Nuclear war should not be in our future

President Barack Obama made a welcomed address Friday during a visit to Hiroshima, Japan, about the nuclear bombings that took place at the end of World War II on Aug. 6, 1945 when America dropped a bomb on that city that killed some 170,000 people and three days later on Nagasaki where 70,000 more perished. Though his visit to the oriental island republic lasted less than two hours, it put an important message across that nuclear war should not lie in our future.

The war had started with a sneak attack by Japan on America’s base at Pearl Harbor in Hawaii using old fashioned bombs. It ended shortly after the Nagasaki attack with Japan’s surrender to the new form of weaponry.

Perhaps there was need for the atomic attacks at that time since Japan was the aggressor, but the fact that atomic attacks can kill so many civilians who had no part in declaring the war to begin with in spite of the Pearl Harbor attacks may make them excessively aggressive.

But, regardless, we ended up ending an unnecessary war that left the world at peace again.

After the solemn ceremony ended Friday, Obama and Japanese Prime Minister Shinzo Abe placed wreaths in front of the cenotaph, a stone monument at Hiroshima’s Peace Memorial Park, which apparently was named after the catastrophic occurrence.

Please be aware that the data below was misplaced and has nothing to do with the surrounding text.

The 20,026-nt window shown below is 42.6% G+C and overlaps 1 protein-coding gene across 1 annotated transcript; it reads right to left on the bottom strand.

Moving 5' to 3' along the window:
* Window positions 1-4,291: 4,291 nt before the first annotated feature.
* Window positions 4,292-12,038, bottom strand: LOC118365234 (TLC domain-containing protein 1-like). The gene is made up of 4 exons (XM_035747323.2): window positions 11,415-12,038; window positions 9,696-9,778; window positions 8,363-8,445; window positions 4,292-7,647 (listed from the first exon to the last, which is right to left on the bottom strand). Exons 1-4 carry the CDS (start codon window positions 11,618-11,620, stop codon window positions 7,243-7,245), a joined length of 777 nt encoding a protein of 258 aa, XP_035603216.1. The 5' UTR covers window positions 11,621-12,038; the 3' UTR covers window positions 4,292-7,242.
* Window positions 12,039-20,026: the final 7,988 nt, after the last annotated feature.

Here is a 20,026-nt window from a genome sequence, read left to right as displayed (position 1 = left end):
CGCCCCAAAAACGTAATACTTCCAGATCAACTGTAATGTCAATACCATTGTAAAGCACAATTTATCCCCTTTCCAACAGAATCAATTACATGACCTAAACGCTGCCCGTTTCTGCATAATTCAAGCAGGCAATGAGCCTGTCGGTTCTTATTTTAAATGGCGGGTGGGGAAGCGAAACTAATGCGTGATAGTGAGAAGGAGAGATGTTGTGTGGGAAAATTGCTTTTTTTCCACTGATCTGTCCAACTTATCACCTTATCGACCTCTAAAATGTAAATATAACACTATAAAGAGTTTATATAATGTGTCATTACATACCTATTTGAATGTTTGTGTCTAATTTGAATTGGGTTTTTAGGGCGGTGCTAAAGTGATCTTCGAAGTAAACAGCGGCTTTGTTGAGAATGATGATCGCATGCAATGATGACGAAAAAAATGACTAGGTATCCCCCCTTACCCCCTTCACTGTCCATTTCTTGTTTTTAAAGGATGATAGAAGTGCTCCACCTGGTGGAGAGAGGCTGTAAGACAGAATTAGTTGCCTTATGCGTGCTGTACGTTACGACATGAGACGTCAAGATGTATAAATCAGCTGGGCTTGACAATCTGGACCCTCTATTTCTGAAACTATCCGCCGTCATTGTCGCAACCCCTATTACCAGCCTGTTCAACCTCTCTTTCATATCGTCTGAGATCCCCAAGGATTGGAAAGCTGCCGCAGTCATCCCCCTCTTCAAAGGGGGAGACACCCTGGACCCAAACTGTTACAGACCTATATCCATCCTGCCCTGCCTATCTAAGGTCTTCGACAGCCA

And at its conclusion, Obama closed his eyes and bowed his head as the clicking of cameras put his message across.

Obama described Hiroshima as a fitting place to summon the people everywhere to come and embrace the vision of a world without nuclear weapons. And that feeling should be shared by other people around the world about other places where killings take place without the use of atomic weapons.

As the leading power in the world, the United States of America took the lead in developing atomic weapons which eventually led to our use of them. Those two uses in Japan seemed necessary to end a violence that made the Pacific Ocean into a major territory for a new world war.

Even with what appeared to be the ending of the nuclear war threat, there are still countries in the world that are proceeding with development of nuclear weapons that can terminate our earth for eternity. Foremost among them is North Korea, which has been developing nuclear weapons that can be aimed at the United States and the rest of the world for the obvious purpose.

It is time for a president and other leaders around the world to form an alliance to put nuclear weapons and destruction into the history books.

 We can only do it collectively in a firm manner to keep any of our countries from going astray.

 

About Allen Lottinger 433 Articles
Publisher Emeritus

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